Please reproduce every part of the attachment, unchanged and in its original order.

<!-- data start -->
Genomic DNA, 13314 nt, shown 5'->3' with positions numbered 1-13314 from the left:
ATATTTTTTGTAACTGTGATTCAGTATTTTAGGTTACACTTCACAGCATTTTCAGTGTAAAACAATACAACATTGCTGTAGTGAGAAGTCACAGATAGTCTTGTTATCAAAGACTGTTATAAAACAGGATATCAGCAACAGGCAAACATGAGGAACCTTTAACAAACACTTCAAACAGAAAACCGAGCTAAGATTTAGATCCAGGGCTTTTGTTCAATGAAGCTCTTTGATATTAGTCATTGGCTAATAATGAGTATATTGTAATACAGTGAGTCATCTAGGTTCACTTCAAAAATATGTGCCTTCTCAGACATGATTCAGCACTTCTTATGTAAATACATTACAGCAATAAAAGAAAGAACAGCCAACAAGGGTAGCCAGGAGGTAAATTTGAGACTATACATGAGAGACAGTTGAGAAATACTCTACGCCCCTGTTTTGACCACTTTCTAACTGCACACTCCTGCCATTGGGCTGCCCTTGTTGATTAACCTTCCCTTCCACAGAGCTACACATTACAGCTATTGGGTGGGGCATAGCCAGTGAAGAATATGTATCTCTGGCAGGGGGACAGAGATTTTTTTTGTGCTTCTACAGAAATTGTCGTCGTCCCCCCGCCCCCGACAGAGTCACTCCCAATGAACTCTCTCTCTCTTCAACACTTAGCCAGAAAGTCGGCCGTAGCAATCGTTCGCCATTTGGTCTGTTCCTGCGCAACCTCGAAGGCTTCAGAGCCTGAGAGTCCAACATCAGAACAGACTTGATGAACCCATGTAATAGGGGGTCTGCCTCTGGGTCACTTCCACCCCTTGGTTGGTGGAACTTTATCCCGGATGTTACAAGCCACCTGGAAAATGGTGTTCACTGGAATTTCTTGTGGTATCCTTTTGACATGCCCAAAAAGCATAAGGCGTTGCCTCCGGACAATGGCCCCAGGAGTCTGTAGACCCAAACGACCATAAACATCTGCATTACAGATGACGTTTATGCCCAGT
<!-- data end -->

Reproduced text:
Genomic DNA, 13314 nt, shown 5'->3' with positions numbered 1-13314 from the left:
ATATTTTTTGTAACTGTGATTCAGTATTTTAGGTTACACTTCACAGCATTTTCAGTGTAAAACAATACAACATTGCTGTAGTGAGAAGTCACAGATAGTCTTGTTATCAAAGACTGTTATAAAACAGGATATCAGCAACAGGCAAACATGAGGAACCTTTAACAAACACTTCAAACAGAAAACCGAGCTAAGATTTAGATCCAGGGCTTTTGTTCAATGAAGCTCTTTGATATTAGTCATTGGCTAATAATGAGTATATTGTAATACAGTGAGTCATCTAGGTTCACTTCAAAAATATGTGCCTTCTCAGACATGATTCAGCACTTCTTATGTAAATACATTACAGCAATAAAAGAAAGAACAGCCAACAAGGGTAGCCAGGAGGTAAATTTGAGACTATACATGAGAGACAGTTGAGAAATACTCTACGCCCCTGTTTTGACCACTTTCTAACTGCACACTCCTGCCATTGGGCTGCCCTTGTTGATTAACCTTCCCTTCCACAGAGCTACACATTACAGCTATTGGGTGGGGCATAGCCAGTGAAGAATATGTATCTCTGGCAGGGGGACAGAGATTTTTTTTGTGCTTCTACAGAAATTGTCGTCGTCCCCCCGCCCCCGACAGAGTCACTCCCAATGAACTCTCTCTCTCTTCAACACTTAGCCAGAAAGTCGGCCGTAGCAATCGTTCGCCATTTGGTCTGTTCCTGCGCAACCTCGAAGGCTTCAGAGCCTGAGAGTCCAACATCAGAACAGACTTGATGAACCCATGTAATAGGGGGTCTGCCTCTGGGTCACTTCCACCCCTTGGTTGGTGGAACTTTATCCCGGATGTTACAAGCCACCTGGAAAATGGTGTTCACTGGAATTTCTTGTGGTATCCTTTTGACATGCCCAAAAAGCATAAGGCGTTGCCTCCGGACAATGGCCCCAGGAGTCTGTAGACCCAAACGACCATAAACATCTGCATTACAGATGACGTTTATGCCCAGT